Message of love in the time of mob lynchings

National Herald speaks to Harsh Mander, organiser of Aman Biradari on his Karwan-e-Mohabbat peace caravan

Photo courtesy: YouTube
Photo courtesy: YouTube

Bhasha Singh

With the aim to spread the message of peace and harmony in the country engulfed in an environment of hate and violence, Karwan-e-mohabbat, a campaign, has been launched in India. This is not only an effort to raise voice against increasing violence on minorities, Dalits and tribals but also an effort to send across a message that the majority of the people in India are not fascists. They are also against the politics of hatred and violence.

This caravan against the terror of mob lynching started on September 4 and will culminate in Porbandar in Gujarat on 2nd October with a pledge to follow the path of nonviolence shown by Mahatma Gandhi.

More than 26 organisations from all over the country have now joined hands with Aman Biradari who has launched the campaign.

After crossing Assam, Jharkhand and Karnataka, this caravan will reach Delhi on September 11 and then will travel through Uttar Pradesh, Haryana, Rajasthan, Madhya Pradesh and conclude in Gujarat.

Photo courtesy: Twitter
Photo courtesy: Twitter
A poster of Karwan-e-Mohabbat

When did you think of organising this Karwan-e-mohabbat against mob lynching?

Just a month ago. There was this restlessness within me for a very long time. And then we decided that we couldn’t remain quiet for any long, so we took this flight. Once we decided on it, then this caravan kept growing.

What do we gain by it?

There is fear among the minorities, especially Muslims. They feel they are not safe anywhere, not in their homes, not on roads nor in trains and buses. Earlier, when riots took place, only a particular area used to get affected. Now this mob, filled with hatred, victimises anyone anywhere and kills him. Tribals are being attacked, Christians, churches, priests and nuns are being attacked. The Dalits in animal skin trade are being targeted. The reason is hatred. It is necessary to respond to this hatred. The aim of this ‘Karwan’ is to make it clear that we, who do not belong to these minorities, stand with these victims. There is this dangerous silence the majority is engulfed in. In the various incidents of mob lynching, people who were standing nearby, did not even try to save the victims, whereas people have been saving people during riots. Now, the majority community has become a mute spectator. This ‘Karwan’ is aimed at breaking this silence, shaking their conscience.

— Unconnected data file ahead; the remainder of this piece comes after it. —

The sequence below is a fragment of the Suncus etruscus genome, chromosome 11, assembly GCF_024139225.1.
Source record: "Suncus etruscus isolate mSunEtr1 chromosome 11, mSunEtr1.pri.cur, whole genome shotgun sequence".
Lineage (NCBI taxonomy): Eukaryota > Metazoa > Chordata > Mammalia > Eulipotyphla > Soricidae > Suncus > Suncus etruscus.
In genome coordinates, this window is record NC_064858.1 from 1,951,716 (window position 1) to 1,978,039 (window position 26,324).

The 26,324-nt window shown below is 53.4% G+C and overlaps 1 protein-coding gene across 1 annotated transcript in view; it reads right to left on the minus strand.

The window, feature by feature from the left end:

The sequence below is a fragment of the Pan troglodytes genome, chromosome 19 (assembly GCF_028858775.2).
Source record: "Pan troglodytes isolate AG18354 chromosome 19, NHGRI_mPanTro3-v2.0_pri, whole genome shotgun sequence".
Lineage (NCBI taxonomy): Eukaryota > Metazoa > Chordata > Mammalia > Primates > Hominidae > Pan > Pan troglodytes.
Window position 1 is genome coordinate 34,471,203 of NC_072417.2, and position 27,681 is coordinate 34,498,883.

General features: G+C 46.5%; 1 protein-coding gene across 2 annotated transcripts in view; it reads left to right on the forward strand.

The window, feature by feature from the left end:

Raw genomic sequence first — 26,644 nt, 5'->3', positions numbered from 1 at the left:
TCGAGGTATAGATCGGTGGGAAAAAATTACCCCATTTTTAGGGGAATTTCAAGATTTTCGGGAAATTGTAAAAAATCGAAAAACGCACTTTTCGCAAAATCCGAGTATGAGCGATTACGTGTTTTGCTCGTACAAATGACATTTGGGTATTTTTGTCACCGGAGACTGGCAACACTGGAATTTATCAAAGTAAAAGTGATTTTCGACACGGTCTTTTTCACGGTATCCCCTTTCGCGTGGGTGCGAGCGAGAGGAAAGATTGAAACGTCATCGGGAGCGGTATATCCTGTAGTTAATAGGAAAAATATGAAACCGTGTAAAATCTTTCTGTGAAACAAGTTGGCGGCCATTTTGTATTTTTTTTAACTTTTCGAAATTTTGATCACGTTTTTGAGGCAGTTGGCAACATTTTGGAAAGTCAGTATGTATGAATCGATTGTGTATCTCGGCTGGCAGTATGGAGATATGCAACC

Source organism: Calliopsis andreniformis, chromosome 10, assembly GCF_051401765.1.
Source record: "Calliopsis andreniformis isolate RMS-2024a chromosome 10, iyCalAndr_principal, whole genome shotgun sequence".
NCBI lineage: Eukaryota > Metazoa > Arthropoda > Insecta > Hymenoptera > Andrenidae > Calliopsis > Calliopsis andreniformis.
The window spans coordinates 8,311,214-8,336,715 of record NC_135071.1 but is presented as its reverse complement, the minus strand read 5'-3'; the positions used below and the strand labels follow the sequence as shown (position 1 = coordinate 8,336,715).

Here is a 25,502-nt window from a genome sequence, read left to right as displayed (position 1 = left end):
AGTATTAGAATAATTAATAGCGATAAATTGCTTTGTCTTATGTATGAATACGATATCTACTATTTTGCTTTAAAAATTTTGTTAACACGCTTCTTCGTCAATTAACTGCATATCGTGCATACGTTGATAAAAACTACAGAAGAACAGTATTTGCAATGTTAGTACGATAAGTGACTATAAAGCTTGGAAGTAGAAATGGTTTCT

Gopalkrishna Gandhi had remarked a few days ago that Partition happened on land but now this partition is visible reflected in the heart and souls of people. Why isn’t the Opposition making it an issue?

The secular parties are also playing politics of benefits. They feel that if they speak openly against this injustice, the majority community will be annoyed. Everybody has assumed that the majority population has become communal. This is wrong. The way Mahatma Gandhi went to those areas which were most hit by violence in 1946 and appealed for peace and harmony, we too need to do the same today. Gandhi is a symbol of radical love and peace. In today’s phase of violence and fear, a lot of courage is required for talking about love and peace. As darkness can’t be fought with darkness but with light, the same way, we have to come out to fight hatred with love.

Don’t you feel that since fascism is inherently political, it can be confronted on a political platform alone?

Yes, our politics is a politics of love. We will meet those people and families in various states who have been victims of this kind of violence. The broken strings of pain have to be woven together with love. We have to tell them that people are ready to fight for them.

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